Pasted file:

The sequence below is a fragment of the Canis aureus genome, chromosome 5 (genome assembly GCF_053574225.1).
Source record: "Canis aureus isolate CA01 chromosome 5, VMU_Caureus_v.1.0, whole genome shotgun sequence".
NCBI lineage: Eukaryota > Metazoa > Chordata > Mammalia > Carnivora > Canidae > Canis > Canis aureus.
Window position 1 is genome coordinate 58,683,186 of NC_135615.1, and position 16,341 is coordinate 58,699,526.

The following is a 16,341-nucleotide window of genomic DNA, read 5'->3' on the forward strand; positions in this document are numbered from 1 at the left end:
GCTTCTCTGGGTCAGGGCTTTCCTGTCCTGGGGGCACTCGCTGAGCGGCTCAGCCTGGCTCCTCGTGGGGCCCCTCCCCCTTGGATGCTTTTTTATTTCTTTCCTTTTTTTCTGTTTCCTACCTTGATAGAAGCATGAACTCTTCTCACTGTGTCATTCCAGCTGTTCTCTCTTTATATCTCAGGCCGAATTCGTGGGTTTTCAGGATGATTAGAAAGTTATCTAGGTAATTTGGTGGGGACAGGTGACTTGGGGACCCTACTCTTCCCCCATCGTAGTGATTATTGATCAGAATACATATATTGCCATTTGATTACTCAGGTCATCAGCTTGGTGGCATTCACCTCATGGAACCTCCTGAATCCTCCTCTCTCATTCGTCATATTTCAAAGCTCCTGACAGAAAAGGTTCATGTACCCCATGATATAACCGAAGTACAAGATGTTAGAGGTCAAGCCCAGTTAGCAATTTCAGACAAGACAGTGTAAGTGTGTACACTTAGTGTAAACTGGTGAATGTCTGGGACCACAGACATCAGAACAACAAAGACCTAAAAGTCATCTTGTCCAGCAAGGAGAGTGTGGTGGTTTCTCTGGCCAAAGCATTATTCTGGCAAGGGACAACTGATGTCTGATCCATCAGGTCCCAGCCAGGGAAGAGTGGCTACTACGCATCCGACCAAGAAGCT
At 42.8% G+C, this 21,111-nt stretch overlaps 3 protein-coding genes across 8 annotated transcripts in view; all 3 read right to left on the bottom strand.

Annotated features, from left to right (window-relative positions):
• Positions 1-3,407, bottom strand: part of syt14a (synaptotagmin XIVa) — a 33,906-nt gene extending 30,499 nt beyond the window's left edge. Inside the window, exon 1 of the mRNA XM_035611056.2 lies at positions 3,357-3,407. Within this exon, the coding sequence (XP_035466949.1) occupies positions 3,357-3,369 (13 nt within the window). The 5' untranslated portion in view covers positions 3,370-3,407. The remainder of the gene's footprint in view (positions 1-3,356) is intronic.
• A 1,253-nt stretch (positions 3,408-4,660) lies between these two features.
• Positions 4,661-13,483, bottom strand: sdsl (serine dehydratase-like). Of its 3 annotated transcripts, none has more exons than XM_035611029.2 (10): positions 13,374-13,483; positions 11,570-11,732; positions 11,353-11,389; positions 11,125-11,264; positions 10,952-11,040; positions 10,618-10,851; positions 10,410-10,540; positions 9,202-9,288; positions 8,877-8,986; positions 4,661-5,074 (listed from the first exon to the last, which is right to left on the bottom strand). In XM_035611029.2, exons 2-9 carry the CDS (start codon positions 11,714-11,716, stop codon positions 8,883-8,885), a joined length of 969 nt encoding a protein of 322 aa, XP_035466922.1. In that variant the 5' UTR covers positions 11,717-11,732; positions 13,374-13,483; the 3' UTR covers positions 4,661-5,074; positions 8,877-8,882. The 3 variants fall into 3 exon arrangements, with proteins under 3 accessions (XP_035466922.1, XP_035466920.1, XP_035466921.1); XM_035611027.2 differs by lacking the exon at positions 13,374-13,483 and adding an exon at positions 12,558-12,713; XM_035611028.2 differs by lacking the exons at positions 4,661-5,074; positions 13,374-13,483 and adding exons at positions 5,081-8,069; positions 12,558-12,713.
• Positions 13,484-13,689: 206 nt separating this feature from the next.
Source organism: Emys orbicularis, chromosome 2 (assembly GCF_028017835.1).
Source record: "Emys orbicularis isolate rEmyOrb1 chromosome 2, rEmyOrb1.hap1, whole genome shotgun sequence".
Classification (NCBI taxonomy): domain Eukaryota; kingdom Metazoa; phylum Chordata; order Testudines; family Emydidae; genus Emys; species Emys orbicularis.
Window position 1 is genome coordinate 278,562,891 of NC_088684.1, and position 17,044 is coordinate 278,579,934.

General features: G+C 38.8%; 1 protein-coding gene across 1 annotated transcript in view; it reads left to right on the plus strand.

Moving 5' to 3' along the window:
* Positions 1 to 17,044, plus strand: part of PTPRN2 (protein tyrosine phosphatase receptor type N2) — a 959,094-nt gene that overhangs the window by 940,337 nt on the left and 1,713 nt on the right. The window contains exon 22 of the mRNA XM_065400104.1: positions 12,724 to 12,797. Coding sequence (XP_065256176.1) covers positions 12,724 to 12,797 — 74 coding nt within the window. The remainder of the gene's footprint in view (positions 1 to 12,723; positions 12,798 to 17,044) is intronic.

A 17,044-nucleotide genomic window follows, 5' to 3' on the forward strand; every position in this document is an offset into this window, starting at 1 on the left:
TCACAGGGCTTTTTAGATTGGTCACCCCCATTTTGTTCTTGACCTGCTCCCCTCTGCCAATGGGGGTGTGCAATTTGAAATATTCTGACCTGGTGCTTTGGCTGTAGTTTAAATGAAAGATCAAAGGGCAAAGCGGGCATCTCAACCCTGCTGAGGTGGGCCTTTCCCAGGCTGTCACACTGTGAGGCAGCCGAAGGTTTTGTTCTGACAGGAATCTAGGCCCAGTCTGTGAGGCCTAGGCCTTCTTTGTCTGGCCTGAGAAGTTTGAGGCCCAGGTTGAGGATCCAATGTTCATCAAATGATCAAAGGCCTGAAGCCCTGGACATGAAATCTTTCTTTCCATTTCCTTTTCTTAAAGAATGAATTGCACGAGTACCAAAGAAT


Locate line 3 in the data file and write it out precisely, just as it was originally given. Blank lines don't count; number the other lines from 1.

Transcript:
NCBI lineage: Eukaryota > Metazoa > Chordata > Mammalia > Carnivora > Canidae > Canis > Canis aureus.